Senate Health, Education, Labor and Pensions Chairman Kennedy said Wednesday that a generic biotech bill will be included in must-pass legislation reauthorizing user fees for the FDA. "At some time, it will be part of this legislation. It will be part of it," Kennedy said.

Including language on generic biotech drugs in the Prescription Drug User Fee Act reauthorization bill greatly increases the chances that FDA will have the authority to approve generic versions of biotech drugs this year.

PDUFA expires Sept. 30, and the FDA would lose a sizeable chunk of its budget without the user fees paid by brand name pharmaceutical companies to expedite reviews of new drugs.

Kennedy is circulating draft legislation to create a pathway for the FDA to approve generic versions of biotech drugs, but the bill includes some protections for the brand-name drug industry that are not in a similar measure sponsored by Sens. Hillary Rodham Clinton, D-N.Y., and Charles Schumer, D-N.Y.

The PDUFA reauthorization bill passed the HELP panel Wednesday without the generic biotech language. Without that piece, the committee's debate was largely focused on drug safety issues. Kennedy included drug safety language and provisions about pediatric tests for pharmaceuticals in the PDUFA bill.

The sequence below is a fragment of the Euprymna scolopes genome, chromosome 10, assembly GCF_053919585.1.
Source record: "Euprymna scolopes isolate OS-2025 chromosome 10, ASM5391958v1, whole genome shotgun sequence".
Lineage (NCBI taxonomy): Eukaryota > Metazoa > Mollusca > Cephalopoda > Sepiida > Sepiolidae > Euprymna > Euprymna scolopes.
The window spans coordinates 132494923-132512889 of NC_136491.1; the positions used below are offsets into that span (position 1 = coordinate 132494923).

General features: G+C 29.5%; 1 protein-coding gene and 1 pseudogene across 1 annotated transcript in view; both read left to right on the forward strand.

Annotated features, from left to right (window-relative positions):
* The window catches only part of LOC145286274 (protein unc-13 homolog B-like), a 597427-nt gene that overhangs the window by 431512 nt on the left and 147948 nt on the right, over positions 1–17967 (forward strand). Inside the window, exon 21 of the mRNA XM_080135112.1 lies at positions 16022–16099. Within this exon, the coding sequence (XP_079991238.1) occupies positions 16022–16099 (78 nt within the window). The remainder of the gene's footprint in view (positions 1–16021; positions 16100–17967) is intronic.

The PDUFA measure could be on the floor within a few weeks, Kennedy said. He has not indicated when his panel will mark up the bill on generic biotech drugs.

In the House, Energy and Commerce Health Subcommittee Chairman Frank Pallone, D-N.J., told CongressDaily Wednesday that he will not decide whether to include the follow-on biologic bill in PDUFA until the committee holds hearings on the issue. The hearings will give him a sense of support for the follow-on biologic legislation, he said.

Pallone said he wants the PDUFA bill to be completed by July to head off the possibility that the FDA would need to lay off employees. An FDA reduction-in-force is required by law, with a 60-day notification period, if the user fee statute is not reauthorized. "We have to get this done and on the president's desk in that period," Pallone said. "What we add on will depend on that."

Meanwhile, Sen. Tom Coburn, R-Okla., added another wrinkle for floor consideration of the PDUFA bill when the committee unexpectedly passed his amendment to impose FDA regulation of medical marijuana.

Coburn said the active ingredient in marijuana is available in pill form and regulated by the FDA, but the smoked version is not. According to Coburn, 12 states have authorized use of smoked marijuana for medical purposes, which he said serves no purpose in improving patient health.

Kennedy asked Coburn to withdraw his amendment and save it for the floor, but Sen. Judd Gregg, R-N.H., pointed out the amendment might not be considered germane. By accepting Coburn's amendment, the debate on medical marijuana could occur on the floor even if Senate leaders immediately file a cloture motion to end debate.

Kennedy pledged to work with Coburn on the proposal.

Sen. Barack Obama, D-Ill., entered the markup room as the committee was voting on Coburn's amendment. "I'm here," he announced, before voting against the amendment. "This may be the one vote you may want to miss," Kennedy joked.